After 14 years as a catcher with three National League clubs, including 1910-14 with the Phillies, Pat Moran replaced Red Dooin as manager following a sixth-place finish in '14. The official announcement was made Oct. 19.
Moran, an excellent defensive catcher and handler of pitchers, played for the Boston Beaneaters (1901-05) and the Chicago Cubs (1906-10) before the Phils acquired him from the Cubs on waivers in July 1910 to help spell Dooin, the player-manager and the regular catcher who was temporarily sidelined with a broken ankle. Moran caught 56 games that season and only one each during the 1913 and '14 seasons, serving mostly as Dooin's pitching coach.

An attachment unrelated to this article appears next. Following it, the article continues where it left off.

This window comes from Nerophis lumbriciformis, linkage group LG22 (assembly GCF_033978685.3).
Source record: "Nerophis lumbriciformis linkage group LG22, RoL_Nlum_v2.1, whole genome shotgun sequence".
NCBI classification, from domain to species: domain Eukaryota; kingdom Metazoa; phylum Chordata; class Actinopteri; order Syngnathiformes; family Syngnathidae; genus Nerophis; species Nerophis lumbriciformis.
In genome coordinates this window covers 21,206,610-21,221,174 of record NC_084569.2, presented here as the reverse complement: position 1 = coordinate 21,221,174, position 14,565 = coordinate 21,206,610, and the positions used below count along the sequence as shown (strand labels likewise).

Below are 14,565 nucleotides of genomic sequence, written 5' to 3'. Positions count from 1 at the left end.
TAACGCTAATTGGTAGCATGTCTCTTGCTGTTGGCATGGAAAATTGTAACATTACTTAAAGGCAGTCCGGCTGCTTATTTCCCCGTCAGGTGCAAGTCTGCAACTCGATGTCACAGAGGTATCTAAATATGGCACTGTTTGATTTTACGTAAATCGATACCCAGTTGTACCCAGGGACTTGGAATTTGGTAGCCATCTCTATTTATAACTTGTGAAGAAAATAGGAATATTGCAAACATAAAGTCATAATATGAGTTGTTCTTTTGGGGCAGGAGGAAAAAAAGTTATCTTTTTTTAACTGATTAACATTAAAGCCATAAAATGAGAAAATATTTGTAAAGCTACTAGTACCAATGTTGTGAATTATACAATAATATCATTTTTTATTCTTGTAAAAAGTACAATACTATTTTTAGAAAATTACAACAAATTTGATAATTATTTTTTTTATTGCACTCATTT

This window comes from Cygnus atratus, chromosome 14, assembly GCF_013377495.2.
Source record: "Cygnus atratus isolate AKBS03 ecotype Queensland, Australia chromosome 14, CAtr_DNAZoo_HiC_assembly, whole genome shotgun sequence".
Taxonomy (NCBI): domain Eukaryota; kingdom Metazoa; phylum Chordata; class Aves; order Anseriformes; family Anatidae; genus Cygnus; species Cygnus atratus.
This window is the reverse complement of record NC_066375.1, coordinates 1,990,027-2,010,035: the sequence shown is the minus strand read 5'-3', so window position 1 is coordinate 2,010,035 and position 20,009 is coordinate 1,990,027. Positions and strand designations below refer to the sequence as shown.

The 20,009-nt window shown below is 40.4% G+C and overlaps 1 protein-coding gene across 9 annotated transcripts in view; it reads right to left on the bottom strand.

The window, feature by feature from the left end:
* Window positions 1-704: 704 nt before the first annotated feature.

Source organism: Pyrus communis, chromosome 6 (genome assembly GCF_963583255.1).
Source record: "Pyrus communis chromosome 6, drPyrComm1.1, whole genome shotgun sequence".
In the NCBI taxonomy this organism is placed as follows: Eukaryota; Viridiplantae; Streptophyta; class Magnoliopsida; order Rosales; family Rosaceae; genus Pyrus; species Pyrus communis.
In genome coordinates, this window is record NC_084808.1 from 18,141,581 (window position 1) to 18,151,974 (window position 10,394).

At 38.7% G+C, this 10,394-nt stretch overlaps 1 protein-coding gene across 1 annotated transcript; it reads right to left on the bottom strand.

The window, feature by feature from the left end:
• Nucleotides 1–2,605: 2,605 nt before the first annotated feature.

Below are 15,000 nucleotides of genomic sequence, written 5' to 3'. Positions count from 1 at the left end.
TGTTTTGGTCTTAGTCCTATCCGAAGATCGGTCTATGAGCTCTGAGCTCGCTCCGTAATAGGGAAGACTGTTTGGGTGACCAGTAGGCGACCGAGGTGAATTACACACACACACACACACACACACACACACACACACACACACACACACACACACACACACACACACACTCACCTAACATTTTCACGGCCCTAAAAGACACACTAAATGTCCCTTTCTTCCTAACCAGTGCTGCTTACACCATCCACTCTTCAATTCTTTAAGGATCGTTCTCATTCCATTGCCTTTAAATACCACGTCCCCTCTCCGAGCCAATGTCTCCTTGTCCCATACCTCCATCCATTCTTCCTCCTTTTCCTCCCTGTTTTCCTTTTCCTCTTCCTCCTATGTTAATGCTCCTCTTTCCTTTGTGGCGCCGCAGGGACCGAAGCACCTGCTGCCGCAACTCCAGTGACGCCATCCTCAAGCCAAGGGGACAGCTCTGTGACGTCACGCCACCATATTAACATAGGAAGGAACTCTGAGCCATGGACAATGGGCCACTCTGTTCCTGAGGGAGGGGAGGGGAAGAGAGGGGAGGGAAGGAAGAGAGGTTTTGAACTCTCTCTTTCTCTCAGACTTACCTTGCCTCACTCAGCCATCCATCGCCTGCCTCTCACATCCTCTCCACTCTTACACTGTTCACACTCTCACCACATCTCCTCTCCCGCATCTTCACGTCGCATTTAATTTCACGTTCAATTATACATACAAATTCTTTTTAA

Moran was credited with changing the delivery of a rookie pitcher in 1911 and convincing Dooin not to send the hurler to the Minors. That pitcher was Grover Cleveland Alexander, who became a future Hall of Famer.
When Moran took over as the Phillies' manager, he made numerous roster changes that led to the franchise's first NL pennant in 1915. His club took over first place on July 13 and never looked back, finishing with a 90-62 record. The Phils lost to the Boston Red Sox in the World Series, 4-1.
Moran left the Phillies following the 1918 season to become the pitching coach for the New York Giants. But the Cincinnati Reds hired him away from the Giants as their manager. As he had done in Philadelphia, Moran led the Reds to their first pennant in 1919. This time, his team won the World Series, beating the infamous Black Sox of Chicago. Moran died from Bright's Disease, a kidney ailment, in Spring Training 1924 in Orlando, Fla., at age 48.
Larry Shenk is the vice president of alumni relations for the Phillies. This story was not subject to the approval of Major League Baseball or its clubs.